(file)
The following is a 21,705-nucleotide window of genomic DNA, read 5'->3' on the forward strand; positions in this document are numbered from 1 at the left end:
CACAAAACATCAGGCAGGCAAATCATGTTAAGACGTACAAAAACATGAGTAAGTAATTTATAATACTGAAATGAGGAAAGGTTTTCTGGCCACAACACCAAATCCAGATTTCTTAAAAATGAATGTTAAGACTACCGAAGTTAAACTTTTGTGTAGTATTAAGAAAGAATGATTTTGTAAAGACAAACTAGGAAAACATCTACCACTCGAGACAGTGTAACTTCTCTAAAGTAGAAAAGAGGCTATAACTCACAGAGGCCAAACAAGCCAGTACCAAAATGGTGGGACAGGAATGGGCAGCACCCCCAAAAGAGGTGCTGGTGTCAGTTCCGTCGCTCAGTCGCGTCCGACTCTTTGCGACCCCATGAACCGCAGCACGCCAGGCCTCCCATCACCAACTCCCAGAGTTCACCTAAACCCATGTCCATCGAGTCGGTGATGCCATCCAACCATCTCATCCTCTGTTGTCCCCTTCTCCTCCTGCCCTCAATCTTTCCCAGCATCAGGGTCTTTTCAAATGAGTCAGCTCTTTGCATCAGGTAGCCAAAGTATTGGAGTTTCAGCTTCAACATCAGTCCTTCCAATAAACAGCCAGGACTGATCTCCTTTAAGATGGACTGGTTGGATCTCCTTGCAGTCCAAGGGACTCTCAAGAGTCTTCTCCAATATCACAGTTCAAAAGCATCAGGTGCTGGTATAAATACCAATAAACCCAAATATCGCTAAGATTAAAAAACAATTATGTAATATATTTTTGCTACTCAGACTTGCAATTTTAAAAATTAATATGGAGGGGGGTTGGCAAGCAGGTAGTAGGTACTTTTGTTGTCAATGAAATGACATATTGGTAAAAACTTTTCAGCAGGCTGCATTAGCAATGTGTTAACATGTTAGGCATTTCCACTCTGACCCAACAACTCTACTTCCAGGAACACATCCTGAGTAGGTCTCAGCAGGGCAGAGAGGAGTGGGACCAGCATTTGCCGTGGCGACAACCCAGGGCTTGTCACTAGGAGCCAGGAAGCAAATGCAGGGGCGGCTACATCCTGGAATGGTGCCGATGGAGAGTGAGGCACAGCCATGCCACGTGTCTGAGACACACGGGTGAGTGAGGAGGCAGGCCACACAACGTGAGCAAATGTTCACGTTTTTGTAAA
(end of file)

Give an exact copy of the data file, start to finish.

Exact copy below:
The following is a 21,705-nucleotide window of genomic DNA, read 5'->3' on the forward strand; positions in this document are numbered from 1 at the left end:
CACAAAACATCAGGCAGGCAAATCATGTTAAGACGTACAAAAACATGAGTAAGTAATTTATAATACTGAAATGAGGAAAGGTTTTCTGGCCACAACACCAAATCCAGATTTCTTAAAAATGAATGTTAAGACTACCGAAGTTAAACTTTTGTGTAGTATTAAGAAAGAATGATTTTGTAAAGACAAACTAGGAAAACATCTACCACTCGAGACAGTGTAACTTCTCTAAAGTAGAAAAGAGGCTATAACTCACAGAGGCCAAACAAGCCAGTACCAAAATGGTGGGACAGGAATGGGCAGCACCCCCAAAAGAGGTGCTGGTGTCAGTTCCGTCGCTCAGTCGCGTCCGACTCTTTGCGACCCCATGAACCGCAGCACGCCAGGCCTCCCATCACCAACTCCCAGAGTTCACCTAAACCCATGTCCATCGAGTCGGTGATGCCATCCAACCATCTCATCCTCTGTTGTCCCCTTCTCCTCCTGCCCTCAATCTTTCCCAGCATCAGGGTCTTTTCAAATGAGTCAGCTCTTTGCATCAGGTAGCCAAAGTATTGGAGTTTCAGCTTCAACATCAGTCCTTCCAATAAACAGCCAGGACTGATCTCCTTTAAGATGGACTGGTTGGATCTCCTTGCAGTCCAAGGGACTCTCAAGAGTCTTCTCCAATATCACAGTTCAAAAGCATCAGGTGCTGGTATAAATACCAATAAACCCAAATATCGCTAAGATTAAAAAACAATTATGTAATATATTTTTGCTACTCAGACTTGCAATTTTAAAAATTAATATGGAGGGGGGTTGGCAAGCAGGTAGTAGGTACTTTTGTTGTCAATGAAATGACATATTGGTAAAAACTTTTCAGCAGGCTGCATTAGCAATGTGTTAACATGTTAGGCATTTCCACTCTGACCCAACAACTCTACTTCCAGGAACACATCCTGAGTAGGTCTCAGCAGGGCAGAGAGGAGTGGGACCAGCATTTGCCGTGGCGACAACCCAGGGCTTGTCACTAGGAGCCAGGAAGCAAATGCAGGGGCGGCTACATCCTGGAATGGTGCCGATGGAGAGTGAGGCACAGCCATGCCACGTGTCTGAGACACACGGGTGAGTGAGGAGGCAGGCCACACAACGTGAGCAAATGTTCACGTTTTTGTAAA